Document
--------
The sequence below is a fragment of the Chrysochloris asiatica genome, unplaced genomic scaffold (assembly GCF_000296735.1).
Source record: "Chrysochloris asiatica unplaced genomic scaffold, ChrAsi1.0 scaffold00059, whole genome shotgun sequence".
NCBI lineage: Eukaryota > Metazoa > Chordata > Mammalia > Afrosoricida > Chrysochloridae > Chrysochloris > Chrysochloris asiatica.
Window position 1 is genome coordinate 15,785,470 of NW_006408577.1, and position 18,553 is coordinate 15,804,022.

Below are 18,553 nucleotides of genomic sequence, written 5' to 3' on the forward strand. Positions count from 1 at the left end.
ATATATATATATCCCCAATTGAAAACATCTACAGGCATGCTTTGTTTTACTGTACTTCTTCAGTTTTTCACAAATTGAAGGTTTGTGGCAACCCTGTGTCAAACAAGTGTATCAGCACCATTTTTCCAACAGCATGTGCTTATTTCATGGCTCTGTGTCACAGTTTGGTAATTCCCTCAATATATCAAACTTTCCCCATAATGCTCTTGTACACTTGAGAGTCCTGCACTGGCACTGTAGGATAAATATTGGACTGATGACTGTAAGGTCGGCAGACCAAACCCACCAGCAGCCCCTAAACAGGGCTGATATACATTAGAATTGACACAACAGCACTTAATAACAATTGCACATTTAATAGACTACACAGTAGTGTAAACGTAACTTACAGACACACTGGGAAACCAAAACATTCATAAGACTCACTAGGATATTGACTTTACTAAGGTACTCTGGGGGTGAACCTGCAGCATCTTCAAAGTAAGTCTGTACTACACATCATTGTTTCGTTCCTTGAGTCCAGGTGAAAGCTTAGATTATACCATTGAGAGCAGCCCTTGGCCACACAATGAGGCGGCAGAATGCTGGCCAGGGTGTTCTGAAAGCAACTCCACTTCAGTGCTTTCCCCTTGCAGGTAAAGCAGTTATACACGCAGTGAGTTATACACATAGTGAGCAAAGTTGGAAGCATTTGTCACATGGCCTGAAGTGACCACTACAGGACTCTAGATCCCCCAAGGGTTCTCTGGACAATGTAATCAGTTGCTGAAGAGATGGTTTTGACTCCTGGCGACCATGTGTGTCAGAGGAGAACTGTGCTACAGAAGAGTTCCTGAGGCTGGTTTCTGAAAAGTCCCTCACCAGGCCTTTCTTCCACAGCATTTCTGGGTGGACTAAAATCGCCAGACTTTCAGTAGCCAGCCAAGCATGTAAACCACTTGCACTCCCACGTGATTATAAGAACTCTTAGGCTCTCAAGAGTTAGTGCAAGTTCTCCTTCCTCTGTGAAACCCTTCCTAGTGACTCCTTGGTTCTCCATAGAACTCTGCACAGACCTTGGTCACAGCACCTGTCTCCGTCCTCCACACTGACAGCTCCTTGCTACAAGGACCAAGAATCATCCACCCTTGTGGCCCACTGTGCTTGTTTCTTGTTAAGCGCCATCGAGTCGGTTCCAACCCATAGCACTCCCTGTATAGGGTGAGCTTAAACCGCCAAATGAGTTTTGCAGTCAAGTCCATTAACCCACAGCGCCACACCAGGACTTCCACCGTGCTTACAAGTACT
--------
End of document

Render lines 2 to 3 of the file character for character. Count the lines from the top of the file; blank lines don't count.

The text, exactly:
Source record: "Chrysochloris asiatica unplaced genomic scaffold, ChrAsi1.0 scaffold00059, whole genome shotgun sequence".
NCBI lineage: Eukaryota > Metazoa > Chordata > Mammalia > Afrosoricida > Chrysochloridae > Chrysochloris > Chrysochloris asiatica.